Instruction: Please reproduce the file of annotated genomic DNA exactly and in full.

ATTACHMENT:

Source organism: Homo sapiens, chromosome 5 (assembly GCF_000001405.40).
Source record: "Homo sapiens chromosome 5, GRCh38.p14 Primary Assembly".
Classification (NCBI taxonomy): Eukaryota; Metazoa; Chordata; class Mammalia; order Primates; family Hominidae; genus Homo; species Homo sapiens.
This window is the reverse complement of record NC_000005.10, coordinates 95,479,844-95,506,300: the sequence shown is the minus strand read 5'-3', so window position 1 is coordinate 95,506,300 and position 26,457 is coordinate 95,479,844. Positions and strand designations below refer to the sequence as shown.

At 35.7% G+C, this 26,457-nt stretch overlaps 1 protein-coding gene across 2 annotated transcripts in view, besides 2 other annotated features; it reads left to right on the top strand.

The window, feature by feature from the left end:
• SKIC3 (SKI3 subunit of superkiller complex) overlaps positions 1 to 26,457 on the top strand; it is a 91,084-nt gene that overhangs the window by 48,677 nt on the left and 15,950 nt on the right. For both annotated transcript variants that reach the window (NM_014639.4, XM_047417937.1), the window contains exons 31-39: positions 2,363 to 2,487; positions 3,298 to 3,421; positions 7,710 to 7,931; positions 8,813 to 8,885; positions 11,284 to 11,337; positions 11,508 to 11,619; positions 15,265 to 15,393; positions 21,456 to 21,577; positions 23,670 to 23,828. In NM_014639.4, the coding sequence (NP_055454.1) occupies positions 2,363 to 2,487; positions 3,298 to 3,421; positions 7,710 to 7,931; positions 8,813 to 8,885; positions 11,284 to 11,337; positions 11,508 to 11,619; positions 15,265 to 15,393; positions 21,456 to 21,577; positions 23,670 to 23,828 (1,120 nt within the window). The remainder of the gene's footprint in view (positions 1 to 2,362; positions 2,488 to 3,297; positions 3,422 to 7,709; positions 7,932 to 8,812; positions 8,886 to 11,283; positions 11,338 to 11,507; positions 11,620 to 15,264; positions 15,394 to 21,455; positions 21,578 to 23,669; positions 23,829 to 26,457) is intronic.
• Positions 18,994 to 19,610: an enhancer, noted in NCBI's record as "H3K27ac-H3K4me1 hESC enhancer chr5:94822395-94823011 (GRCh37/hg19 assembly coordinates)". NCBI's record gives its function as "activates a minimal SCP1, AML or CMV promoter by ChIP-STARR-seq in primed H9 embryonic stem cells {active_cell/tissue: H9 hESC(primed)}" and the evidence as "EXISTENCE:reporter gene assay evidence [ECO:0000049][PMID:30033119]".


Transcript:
Source organism: Homo sapiens, chromosome 5 (assembly GCF_000001405.40).
Source record: "Homo sapiens chromosome 5, GRCh38.p14 Primary Assembly".
Classification (NCBI taxonomy): Eukaryota; Metazoa; Chordata; class Mammalia; order Primates; family Hominidae; genus Homo; species Homo sapiens.
This window is the reverse complement of record NC_000005.10, coordinates 95,479,844-95,506,300: the sequence shown is the minus strand read 5'-3', so window position 1 is coordinate 95,506,300 and position 26,457 is coordinate 95,479,844. Positions and strand designations below refer to the sequence as shown.

At 35.7% G+C, this 26,457-nt stretch overlaps 1 protein-coding gene across 2 annotated transcripts in view, besides 2 other annotated features; it reads left to right on the top strand.

The window, feature by feature from the left end:
• SKIC3 (SKI3 subunit of superkiller complex) overlaps positions 1 to 26,457 on the top strand; it is a 91,084-nt gene that overhangs the window by 48,677 nt on the left and 15,950 nt on the right. For both annotated transcript variants that reach the window (NM_014639.4, XM_047417937.1), the window contains exons 31-39: positions 2,363 to 2,487; positions 3,298 to 3,421; positions 7,710 to 7,931; positions 8,813 to 8,885; positions 11,284 to 11,337; positions 11,508 to 11,619; positions 15,265 to 15,393; positions 21,456 to 21,577; positions 23,670 to 23,828. In NM_014639.4, the coding sequence (NP_055454.1) occupies positions 2,363 to 2,487; positions 3,298 to 3,421; positions 7,710 to 7,931; positions 8,813 to 8,885; positions 11,284 to 11,337; positions 11,508 to 11,619; positions 15,265 to 15,393; positions 21,456 to 21,577; positions 23,670 to 23,828 (1,120 nt within the window). The remainder of the gene's footprint in view (positions 1 to 2,362; positions 2,488 to 3,297; positions 3,422 to 7,709; positions 7,932 to 8,812; positions 8,886 to 11,283; positions 11,338 to 11,507; positions 11,620 to 15,264; positions 15,394 to 21,455; positions 21,578 to 23,669; positions 23,829 to 26,457) is intronic.
• Positions 18,994 to 19,610: an enhancer, noted in NCBI's record as "H3K27ac-H3K4me1 hESC enhancer chr5:94822395-94823011 (GRCh37/hg19 assembly coordinates)". NCBI's record gives its function as "activates a minimal SCP1, AML or CMV promoter by ChIP-STARR-seq in primed H9 embryonic stem cells {active_cell/tissue: H9 hESC(primed)}" and the evidence as "EXISTENCE:reporter gene assay evidence [ECO:0000049][PMID:30033119]".